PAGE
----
Spanish borrowing prices hit a new historic high after a second region said it too may seek rescue aid, roiling world markets already hit by a surprise ratings warning to Germany.
The Spanish stock market plunged for a third day, falling by 3.58 percent to its lowest close since April 2003. Other markets limited their losses, but fears that Madrid will soon need a full-blown bailout loomed large.
Spanish and German finance ministers sought to contain such fears, saying that Spain’s soaring borrowing costs do not correspond to its economic strength or the “sustainability of its public debt.”
The joint statement by Wolfgang Schaeuble and Luis de Guindos after talks in Berlin followed another statement from Madrid reportedly on behalf of Spain, France and Italy expressing impatience at a delay to major financial reforms.
“Speed is an essential condition for the success of any European action,” the statement quoted Spain’s junior minister for European Affairs, Inigo Mendez de Vigo, as saying.
But Italy expressed surprise at the “supposed” statement and France also categorically denied it was behind a call that, if confirmed, would have likely been interpreted as a thinly disguised challenge to Germany.
“There has been no common approach with Italy and Spain,” French European Affairs Minister Bernard Cazeneuve said. “I have not asked for the immediate application of the accords. It makes no sense to say that.”
Following the angry comments by Rome and Paris, Mendez de Vigo backtracked, saying he didn’t intend to say that the three countries had issued a joint statement.
In Berlin, Schaeuble and de Guindos only stressed “the importance to work — together with European Partners — on the quick implementation of the European Council decisions of June 29.”
The accord struck in Brussels in June paves the way for the eurozone’s 500-billion-euro ($600 billion) bailout fund to recapitalise ailing banks directly, without passing through national budgets and adding to struggling countries’ debt mountains.
But this can occur only after a Europe-wide banking supervisory body is set up, with leaders aiming for that to happen at the end of the year.
Amid the financial turmoil, the euro fell 0.4 percent against the dollar in New York trade on Tuesday, touching fresh two-year lows as Spain appeared to inch closer to a bailout.
The euro fell as low as $1.2059, its lowest level since June 2010, before recovering slightly.
“It seems markets this week have recognised that Spain is following Greece’s path, with Spain’s bond yields at levels that forced policy makers to step in to help Greece and Portugal,” said Ishaq Siddiqi, market strategist at ETX Capital.
More bad news was delivered by Moody’s ratings agency, which lowered the outlook on the EU’s bailout fund from stable to negative Tuesday, a day after threatening the triple-A credit ratings of three of the eurozone’s major guarantors.
Moody’s said its decision to lower the outlook on the European Financial Stability Facility (EFSF) reflected the changes in outlooks on Germany, the Netherlands and Luxembourg. But it maintained the EFSF’s triple-A rating.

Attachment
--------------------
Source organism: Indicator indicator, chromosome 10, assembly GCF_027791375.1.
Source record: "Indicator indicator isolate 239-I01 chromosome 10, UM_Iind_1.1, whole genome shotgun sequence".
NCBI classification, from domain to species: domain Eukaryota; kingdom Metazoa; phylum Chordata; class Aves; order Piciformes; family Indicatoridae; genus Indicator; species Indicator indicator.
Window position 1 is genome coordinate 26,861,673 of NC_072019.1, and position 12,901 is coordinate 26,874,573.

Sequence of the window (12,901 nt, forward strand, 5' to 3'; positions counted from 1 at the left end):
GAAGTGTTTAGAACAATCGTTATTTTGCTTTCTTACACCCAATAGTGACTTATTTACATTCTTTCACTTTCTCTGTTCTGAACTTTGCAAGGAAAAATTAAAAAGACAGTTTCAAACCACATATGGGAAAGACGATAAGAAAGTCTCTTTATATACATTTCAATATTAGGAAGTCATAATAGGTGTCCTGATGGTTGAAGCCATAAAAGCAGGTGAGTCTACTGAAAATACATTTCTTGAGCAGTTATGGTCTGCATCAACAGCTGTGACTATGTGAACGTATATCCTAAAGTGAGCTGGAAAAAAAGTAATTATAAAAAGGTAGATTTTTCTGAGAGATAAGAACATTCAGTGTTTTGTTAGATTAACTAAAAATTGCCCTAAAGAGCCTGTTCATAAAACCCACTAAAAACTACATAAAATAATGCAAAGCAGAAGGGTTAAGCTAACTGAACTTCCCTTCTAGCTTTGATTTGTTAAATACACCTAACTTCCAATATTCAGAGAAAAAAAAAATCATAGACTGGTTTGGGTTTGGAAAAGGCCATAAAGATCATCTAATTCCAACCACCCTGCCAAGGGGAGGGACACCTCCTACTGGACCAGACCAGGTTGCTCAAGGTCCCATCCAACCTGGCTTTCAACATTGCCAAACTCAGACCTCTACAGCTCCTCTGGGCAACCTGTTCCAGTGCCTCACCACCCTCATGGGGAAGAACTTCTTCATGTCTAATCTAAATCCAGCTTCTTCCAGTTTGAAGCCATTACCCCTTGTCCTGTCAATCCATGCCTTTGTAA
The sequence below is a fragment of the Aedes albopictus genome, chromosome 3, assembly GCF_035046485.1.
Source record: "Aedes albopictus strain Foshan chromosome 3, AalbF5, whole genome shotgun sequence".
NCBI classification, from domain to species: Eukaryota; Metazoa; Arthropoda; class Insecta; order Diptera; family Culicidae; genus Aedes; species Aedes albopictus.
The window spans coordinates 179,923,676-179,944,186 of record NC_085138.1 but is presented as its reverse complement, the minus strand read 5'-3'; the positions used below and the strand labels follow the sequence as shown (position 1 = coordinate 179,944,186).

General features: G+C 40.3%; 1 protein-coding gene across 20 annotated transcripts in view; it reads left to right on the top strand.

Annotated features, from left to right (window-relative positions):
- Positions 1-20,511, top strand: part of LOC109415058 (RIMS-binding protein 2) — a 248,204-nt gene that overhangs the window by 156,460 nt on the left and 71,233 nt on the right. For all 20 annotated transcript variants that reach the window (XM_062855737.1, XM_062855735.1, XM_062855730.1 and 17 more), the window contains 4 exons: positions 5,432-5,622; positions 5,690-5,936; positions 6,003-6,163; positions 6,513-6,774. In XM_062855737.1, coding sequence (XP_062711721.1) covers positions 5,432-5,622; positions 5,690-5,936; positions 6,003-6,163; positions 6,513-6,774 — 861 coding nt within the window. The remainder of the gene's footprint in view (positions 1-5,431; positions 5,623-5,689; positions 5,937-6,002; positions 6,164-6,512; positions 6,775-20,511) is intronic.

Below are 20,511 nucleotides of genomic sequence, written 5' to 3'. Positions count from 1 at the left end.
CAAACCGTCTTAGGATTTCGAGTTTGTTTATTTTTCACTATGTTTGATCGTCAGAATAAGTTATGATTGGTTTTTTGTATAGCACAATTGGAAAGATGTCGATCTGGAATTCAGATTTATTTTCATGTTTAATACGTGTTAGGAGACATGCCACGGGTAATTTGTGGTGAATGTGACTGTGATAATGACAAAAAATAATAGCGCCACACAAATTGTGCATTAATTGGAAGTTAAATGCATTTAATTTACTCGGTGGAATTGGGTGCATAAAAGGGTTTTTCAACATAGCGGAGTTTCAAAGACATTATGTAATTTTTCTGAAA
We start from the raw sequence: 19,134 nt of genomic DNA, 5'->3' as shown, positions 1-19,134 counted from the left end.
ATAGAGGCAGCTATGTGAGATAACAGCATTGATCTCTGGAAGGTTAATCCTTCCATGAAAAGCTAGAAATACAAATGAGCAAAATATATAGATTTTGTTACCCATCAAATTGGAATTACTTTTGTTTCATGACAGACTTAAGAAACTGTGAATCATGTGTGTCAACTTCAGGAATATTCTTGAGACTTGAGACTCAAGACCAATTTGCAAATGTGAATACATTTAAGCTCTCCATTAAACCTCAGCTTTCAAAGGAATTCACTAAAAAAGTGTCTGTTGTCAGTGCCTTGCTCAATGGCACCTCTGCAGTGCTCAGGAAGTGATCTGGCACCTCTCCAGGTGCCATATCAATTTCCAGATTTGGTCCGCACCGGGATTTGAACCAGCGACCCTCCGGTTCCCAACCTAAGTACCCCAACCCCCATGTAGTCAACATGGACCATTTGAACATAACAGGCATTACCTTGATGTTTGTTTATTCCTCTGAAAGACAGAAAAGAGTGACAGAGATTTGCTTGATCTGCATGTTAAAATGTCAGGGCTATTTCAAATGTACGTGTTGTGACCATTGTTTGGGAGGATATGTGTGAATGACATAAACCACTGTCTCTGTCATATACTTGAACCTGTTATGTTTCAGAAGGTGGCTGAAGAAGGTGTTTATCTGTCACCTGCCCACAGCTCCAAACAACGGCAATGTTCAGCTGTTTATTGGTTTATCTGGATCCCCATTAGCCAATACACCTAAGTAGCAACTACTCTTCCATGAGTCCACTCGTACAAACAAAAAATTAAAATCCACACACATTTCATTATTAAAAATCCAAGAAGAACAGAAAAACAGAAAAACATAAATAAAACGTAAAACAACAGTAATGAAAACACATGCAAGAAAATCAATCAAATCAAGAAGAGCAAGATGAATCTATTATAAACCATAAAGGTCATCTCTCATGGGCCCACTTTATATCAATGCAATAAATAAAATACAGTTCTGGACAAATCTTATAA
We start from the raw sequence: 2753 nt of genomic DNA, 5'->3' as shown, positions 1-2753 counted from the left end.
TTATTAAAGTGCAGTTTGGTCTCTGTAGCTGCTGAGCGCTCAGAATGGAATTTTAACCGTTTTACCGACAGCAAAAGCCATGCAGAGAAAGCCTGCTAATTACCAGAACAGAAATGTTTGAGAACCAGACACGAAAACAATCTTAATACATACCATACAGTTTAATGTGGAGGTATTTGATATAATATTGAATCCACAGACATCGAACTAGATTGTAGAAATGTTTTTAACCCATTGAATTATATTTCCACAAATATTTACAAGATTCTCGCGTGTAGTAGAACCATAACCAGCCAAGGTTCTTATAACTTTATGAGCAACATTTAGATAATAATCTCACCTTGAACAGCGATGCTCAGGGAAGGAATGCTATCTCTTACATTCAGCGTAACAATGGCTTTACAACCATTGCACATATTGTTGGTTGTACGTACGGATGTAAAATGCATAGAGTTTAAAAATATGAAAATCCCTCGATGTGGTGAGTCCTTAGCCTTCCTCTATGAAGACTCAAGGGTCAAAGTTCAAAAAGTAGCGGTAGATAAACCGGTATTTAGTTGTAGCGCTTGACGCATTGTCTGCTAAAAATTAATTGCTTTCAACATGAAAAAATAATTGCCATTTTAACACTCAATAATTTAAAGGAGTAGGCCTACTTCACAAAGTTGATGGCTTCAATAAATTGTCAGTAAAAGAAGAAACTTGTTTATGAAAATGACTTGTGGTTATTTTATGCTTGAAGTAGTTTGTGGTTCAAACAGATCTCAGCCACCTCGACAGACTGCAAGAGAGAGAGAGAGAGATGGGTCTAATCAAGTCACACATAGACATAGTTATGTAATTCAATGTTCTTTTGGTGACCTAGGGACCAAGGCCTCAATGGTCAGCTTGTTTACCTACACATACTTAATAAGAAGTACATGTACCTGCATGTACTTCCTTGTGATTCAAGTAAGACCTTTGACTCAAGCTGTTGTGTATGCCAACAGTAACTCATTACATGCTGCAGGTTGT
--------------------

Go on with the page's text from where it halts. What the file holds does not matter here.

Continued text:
The EFSF, which was established with a total lending capacity of 440 billion euros, is to be replaced eventually by the 500 billion euro permanent rescue fund called the European Stability Mechanism.
Earlier Tuesday, the finance minister of Catalonia, Spain’s second biggest region, raised the prospect of a regional bailout in a morning interview with BBC radio.
Another big region, Valencia, last week became the first to apply for help from an 18-billion-euro ($22 billion) fund set up by the central government to rescue struggling regions.
Economists increasingly agree that a eurozone bailout of up to 100 billion euros agreed for Spain’s banks will be insufficient to get the country through the crisis brought on by a collapse of its real estate boom in 2008.
The yield or rate of return on the benchmark 10-year Spanish government bond crept ever higher Tuesday, at 7.621 percent, hovering at levels that forced Greece, Ireland and Portugal to seek EU-IMF bailouts.
It marked the highest level that Spain’s yield has reached since Madrid adopted the euro.
Analysts said Spain needs either a bailout or market intervention by the European Central Bank to force its borrowing costs down by buying bonds.
The ECB has done this before but it is not clear if it is ready to step in again now without clear backing from the major eurozone states, especially Germany.
The shock decision by ratings agency Moody’s to slash the outlook of Germany, Europe’s top economy and paymaster, from “stable” to “negative” came as auditors arrived in debt-wracked Greece.
Moody’s said its decision was based on “rising uncertainty regarding the outcome of the euro area debt crisis (and the) … increased likelihood of Greece’s exit from the euro area.”
In Athens, auditors from the International Monetary Fund, ECB and European Union arrived to review Greek progress towards securing a further slice of bailout cash before the country goes bankrupt.
Officials in Germany have insisted they will wait for this report, due in early September, before casting judgement on Greece’s ability to stay in the eurozone.